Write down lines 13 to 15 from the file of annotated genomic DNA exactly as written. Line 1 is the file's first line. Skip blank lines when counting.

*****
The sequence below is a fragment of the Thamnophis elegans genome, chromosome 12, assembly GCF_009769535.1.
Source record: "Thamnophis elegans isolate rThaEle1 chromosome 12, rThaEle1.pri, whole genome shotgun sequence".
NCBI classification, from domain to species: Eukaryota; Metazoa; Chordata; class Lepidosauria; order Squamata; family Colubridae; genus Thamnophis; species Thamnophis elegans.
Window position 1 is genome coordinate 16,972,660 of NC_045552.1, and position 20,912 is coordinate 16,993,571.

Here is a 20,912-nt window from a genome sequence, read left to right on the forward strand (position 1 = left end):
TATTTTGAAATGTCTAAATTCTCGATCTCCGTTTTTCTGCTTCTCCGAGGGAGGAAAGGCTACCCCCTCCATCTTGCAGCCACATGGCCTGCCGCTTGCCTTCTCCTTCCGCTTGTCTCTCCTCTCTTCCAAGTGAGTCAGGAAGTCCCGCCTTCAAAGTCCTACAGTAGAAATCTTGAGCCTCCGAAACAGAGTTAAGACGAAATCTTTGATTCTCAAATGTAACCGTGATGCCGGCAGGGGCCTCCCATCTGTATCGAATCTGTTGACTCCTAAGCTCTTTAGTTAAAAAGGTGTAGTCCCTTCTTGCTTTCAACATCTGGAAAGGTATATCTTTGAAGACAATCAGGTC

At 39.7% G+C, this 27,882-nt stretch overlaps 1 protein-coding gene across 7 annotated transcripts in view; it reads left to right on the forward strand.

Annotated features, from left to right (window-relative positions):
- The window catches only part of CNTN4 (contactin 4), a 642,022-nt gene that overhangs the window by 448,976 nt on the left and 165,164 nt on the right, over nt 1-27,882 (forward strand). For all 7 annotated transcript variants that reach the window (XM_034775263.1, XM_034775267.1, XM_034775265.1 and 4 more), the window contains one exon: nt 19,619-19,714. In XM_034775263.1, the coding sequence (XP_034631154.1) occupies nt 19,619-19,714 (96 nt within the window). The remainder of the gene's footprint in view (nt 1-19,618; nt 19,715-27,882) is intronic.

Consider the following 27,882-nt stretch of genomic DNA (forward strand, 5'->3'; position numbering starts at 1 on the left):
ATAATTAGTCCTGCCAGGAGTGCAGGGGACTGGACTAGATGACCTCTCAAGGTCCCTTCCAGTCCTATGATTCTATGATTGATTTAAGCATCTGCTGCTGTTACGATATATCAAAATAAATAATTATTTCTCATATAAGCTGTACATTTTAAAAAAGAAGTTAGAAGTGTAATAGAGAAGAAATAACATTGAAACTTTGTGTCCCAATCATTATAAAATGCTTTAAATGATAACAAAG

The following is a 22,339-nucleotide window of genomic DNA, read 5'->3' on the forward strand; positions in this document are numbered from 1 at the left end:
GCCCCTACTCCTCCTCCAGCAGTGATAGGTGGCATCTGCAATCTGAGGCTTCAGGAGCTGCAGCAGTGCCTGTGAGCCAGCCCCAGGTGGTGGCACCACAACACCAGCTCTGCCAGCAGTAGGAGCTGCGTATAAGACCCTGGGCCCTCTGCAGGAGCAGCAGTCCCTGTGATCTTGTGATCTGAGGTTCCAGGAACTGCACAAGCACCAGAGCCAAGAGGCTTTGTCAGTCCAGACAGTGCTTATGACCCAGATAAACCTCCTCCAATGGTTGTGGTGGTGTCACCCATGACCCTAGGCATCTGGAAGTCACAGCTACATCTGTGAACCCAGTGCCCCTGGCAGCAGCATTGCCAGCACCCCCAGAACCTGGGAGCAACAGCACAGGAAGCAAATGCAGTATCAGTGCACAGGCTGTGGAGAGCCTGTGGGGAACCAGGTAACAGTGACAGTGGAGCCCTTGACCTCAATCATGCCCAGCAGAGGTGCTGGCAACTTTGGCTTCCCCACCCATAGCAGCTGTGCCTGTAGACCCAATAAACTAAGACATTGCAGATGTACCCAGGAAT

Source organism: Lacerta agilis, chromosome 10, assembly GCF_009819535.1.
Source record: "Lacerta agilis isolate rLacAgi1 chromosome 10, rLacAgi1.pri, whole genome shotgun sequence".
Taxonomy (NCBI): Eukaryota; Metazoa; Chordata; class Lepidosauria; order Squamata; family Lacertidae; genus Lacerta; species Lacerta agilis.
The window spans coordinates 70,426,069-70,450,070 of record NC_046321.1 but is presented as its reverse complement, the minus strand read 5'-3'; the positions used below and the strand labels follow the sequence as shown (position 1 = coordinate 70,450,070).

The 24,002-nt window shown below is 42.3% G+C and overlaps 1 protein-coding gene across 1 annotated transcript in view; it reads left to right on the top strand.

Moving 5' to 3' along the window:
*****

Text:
GCCCCTACTCCTCCTCCAGCAGTGATAGGTGGCATCTGCAATCTGAGGCTTCAGGAGCTGCAGCAGTGCCTGTGAGCCAGCCCCAGGTGGTGGCACCACAACACCAGCTCTGCCAGCAGTAGGAGCTGCGTATAAGACCCTGGGCCCTCTGCAGGAGCAGCAGTCCCTGTGATCTTGTGATCTGAGGTTCCAGGAACTGCACAAGCACCAGAGCCAAGAGGCTTTGTCAGTCCAGACAGTGCTTATGACCCAGATAAACCTCCTCCAATGGTTGTGGTGGTGTCACCCATGACCCTAGGCATCTGGAAGTCACAGCTACATCTGTGAACCCAGTGCCCCTGGCAGCAGCATTGCCAGCACCCCCAGAACCTGGGAGCAACAGCACAGGAAGCAAATGCAGTATCAGTGCACAGGCTGTGGAGAGCCTGTGGGGAACCAGGTAACAGTGACAGTGGAGCCCTTGACCTCAATCATGCCCAGCAGAGGTGCTGGCAACTTTGGCTTCCCCACCCATAGCAGCTGTGCCTGTAGACCCAATAAACTAAGACATTGCAGATGTACCCAGGAAT

Source organism: Lacerta agilis, chromosome 10, assembly GCF_009819535.1.
Source record: "Lacerta agilis isolate rLacAgi1 chromosome 10, rLacAgi1.pri, whole genome shotgun sequence".